Tuesday, October 18, 2011

Potentially Impossible (Managing Impossible Projects, Part 2)

The following series is adapted from a keynote I delivered at the Washington, DC, chapter of the Project Management Institute back in August. Parts also come from my book Creative Project Management (with Ted Leemann), published by McGraw-Hill. 

The Most Dangerous Word

At the outset of the project, you may not always know whether the project is possible or not. That’s why the process of managing an impossible — or potentially impossible — project begins at the outset, during the very first stages of project initiation.

Here’s one of Dobson’s Laws of Project Management: The most dangerous word in project management is a premature “yes.”

Premature certainty, whether it’s positive or negative, can backfire. Saying “yes” before you really know what you’ve said “yes” to can result in a world of trouble.

You can also get in a world of trouble by being too quick to say “no.” Even if your experience and wisdom tell you the project’s impossible on the face of it, saying so too quickly will produce a negative reaction. And, frankly, sometimes “no” is just not going to be an acceptable answer.

When you say, “Sorry, that’s impossible,” they think, “You didn’t even try!”

Failure, Alas, Is an Option 

Let’s set the Way-Bac machine for April 14, 1970, just about 56 hours into the flight of Apollo 13. With the spacecraft about 200,000 miles away from Earth, Mission Control asked the crew to turn on the hydrogen and oxygen tank stirring fans. About 93 seconds later there was a loud “bang.” Oxygen tank #2 had exploded.

If American Movie Classics ever ran a series of “Great Project Management Movies,” surely Ron Howard’s Apollo 13 would be a natural candidate. Faced with a potentially disastrous accident, project teams overcome one potentially fatal barrier after another to bring the crew safely back to earth, guided by mission director Gene Kranz’s mantra, “Failure is not an option.”

But of course failure is an option, and in the case of the Apollo 13 mission, the odds were heavily stacked against a happy outcome— and everybody (including Gene Kranz) had to be well aware of that fact. Within the overall project “get the astronauts home safely,” there were numerous subprojects, including:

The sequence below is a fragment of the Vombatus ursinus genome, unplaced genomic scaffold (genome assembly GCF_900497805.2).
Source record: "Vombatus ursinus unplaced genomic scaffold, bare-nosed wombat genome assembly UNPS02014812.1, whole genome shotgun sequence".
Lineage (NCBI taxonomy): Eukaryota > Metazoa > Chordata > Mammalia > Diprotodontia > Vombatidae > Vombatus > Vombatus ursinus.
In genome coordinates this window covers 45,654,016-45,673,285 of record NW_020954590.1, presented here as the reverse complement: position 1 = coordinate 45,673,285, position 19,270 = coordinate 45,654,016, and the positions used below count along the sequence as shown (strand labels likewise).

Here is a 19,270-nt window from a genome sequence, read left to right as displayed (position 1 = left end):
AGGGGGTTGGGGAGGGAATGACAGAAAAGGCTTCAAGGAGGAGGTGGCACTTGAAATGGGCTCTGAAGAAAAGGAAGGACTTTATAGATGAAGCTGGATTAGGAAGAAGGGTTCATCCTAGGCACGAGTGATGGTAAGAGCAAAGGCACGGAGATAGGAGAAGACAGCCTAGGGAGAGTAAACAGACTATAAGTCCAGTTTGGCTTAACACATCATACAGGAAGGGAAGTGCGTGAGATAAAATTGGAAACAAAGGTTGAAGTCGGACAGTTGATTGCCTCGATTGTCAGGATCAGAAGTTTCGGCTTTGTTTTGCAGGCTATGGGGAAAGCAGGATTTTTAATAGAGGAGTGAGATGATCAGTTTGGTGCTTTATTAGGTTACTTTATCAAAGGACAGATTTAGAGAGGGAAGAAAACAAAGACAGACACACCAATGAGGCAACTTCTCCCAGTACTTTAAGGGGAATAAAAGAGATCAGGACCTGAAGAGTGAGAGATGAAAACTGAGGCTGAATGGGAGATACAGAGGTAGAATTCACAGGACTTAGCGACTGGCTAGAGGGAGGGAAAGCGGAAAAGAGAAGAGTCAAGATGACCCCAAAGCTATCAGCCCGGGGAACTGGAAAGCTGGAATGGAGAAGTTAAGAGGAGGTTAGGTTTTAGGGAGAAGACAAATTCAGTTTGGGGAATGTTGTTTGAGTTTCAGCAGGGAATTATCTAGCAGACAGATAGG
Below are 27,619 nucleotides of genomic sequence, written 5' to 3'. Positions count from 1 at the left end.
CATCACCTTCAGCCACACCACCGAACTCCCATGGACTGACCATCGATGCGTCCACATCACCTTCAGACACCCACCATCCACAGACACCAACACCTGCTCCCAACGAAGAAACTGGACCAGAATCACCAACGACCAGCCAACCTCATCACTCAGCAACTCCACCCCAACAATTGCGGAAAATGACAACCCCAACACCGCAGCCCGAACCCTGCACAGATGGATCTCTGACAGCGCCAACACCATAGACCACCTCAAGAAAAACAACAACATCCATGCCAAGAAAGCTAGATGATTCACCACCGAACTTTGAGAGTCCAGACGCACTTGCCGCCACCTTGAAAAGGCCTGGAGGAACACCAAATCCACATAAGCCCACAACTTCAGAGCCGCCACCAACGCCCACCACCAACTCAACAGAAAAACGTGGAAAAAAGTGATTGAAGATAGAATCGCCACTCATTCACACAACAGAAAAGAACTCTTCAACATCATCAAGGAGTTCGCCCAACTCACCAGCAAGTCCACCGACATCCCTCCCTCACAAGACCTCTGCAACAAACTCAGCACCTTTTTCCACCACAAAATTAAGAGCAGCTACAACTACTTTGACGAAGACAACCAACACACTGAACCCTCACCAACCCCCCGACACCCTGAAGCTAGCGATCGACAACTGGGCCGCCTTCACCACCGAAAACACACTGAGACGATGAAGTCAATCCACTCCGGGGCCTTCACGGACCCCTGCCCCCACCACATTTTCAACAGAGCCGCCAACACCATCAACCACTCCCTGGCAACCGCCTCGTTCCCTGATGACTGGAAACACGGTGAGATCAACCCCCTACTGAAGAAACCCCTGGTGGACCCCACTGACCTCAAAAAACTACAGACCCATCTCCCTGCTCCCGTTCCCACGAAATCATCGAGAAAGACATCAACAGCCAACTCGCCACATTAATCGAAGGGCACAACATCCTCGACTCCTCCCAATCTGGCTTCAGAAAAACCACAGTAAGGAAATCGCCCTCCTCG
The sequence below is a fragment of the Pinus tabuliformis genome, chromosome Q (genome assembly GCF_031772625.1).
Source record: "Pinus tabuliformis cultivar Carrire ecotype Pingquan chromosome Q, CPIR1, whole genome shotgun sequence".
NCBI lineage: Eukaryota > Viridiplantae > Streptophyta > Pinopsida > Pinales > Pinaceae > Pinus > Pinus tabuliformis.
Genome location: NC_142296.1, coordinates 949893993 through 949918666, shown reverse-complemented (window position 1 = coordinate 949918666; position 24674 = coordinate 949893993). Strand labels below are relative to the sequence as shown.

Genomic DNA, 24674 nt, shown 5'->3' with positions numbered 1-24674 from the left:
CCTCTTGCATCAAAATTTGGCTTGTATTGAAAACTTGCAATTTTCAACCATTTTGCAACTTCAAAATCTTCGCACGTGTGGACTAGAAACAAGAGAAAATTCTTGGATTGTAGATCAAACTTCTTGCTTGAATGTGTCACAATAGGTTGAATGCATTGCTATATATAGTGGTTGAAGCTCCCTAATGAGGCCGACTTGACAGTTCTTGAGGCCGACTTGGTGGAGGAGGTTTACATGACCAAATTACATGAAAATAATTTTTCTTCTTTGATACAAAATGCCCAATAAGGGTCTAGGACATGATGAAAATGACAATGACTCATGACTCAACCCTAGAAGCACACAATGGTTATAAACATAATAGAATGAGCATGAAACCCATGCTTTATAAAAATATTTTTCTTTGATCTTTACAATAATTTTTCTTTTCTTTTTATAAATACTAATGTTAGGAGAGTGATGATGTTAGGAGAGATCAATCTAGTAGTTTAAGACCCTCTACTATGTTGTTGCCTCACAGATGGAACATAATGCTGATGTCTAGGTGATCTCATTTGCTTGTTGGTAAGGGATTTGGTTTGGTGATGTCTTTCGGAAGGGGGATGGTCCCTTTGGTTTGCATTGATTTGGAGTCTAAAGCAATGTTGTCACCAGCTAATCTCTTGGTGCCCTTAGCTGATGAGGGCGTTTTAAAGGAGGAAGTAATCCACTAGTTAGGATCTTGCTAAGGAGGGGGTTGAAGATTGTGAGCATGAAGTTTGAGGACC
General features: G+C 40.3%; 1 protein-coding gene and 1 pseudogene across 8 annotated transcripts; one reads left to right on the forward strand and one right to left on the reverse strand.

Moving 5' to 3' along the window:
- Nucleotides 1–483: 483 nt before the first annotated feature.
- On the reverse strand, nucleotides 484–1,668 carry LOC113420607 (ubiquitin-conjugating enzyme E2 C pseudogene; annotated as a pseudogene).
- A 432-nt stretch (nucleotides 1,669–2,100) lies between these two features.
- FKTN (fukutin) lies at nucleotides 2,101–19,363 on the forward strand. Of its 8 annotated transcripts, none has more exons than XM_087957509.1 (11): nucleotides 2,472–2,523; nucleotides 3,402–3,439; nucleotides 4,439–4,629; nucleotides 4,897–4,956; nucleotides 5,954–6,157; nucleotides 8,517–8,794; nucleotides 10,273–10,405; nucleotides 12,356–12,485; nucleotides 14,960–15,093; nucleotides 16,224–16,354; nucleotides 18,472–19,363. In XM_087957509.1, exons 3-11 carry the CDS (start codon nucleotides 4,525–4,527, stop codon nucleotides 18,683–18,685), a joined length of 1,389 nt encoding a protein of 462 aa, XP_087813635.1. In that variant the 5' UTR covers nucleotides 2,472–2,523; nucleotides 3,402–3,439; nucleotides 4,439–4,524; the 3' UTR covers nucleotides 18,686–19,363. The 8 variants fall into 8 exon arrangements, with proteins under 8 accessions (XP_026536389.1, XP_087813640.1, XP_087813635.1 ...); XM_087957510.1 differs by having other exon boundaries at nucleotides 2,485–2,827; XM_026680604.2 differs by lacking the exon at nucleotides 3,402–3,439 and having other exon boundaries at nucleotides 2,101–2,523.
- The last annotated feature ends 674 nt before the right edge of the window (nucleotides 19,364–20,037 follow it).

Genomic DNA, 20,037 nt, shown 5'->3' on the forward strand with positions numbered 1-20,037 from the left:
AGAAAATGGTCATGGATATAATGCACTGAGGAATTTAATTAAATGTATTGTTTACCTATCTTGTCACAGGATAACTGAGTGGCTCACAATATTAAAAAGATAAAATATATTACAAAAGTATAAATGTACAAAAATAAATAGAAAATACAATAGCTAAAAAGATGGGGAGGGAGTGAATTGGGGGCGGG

• Develop a power-up sequence that draws fewer than 20 amps
  • Calculate a burn rate to get the reentry angle within tolerance using the sight of the Earth in the capsule window as the sole reference point
  • Design a way to fit the square command module carbon dioxide scrubber filter into the round Lunar Excursion Module (LEM) filter socket.

That last subproject was vital, because the LEM’s carbon dioxide scrubbers were designed to take care of he needs of two people for a day and a half, not three people for three days. And nobody ever imagined that the command module scrubbers would need to be used in the LEM, so they weren’t designed to be compatible. They’re square, and the necessary holes are round. Meanwhile, the carbon dioxide levels are already past 8, and at 15 things become dangerous, and eventually deadly. As the engineers gather in a conference room, boxes of miscellaneous junk — basically everything that’s loose on board the spacecraft — are being dumped on tables.

Managing a Crisis Project

Let’s look at the project management problem.

It’s easy to build a carbon dioxide filter on Earth; there’s a standard specification, a deadline measured in weeks, if not months, and all the resources you need are easy to acquire. In a crisis situation, such as existed aboard Apollo 13, the project looks a little different.

At the beginning of the project, the engineers involved could not know whether the project would turn out to be ultimately impossible. Impossibility could exist in any of the three fundamental constraints.

  • Does the time available to accomplish the project equal or exceed the time necessary? 

In developing a replacement for the Apollo 13 mission’s overloaded carbon dioxide filter, engineers were constrained by the amount of time until the astronauts became too impaired to build what they designed. If the deadline turns out to be too short, then the project is impossible.

  • Are the resources needed to accomplish the project less than or equal to the resources available? 

The project was constrained by what was actually available on the spacecraft. If their resources are short by even one critical component, no matter how small — a 20¢ screw — the project is impossible.

  • Are the performance criteria achievable within the outer boundaries of the other constraints? 

If the improvised filter can’t be made to work long enough for the astronauts to reach Earth orbit when they can return to the command module, then the project is impossible.

As we all know, the Apollo 13 engineers did come up with a workable solution, but that was hardly guaranteed. Had the constraints been slightly different — less time, fewer resources, more challenging performance standards — the outcome would likely have been failure.

But that doesn't mean you shouldn't try.

Next Week: The CHAOS Report!

No comments:

Post a Comment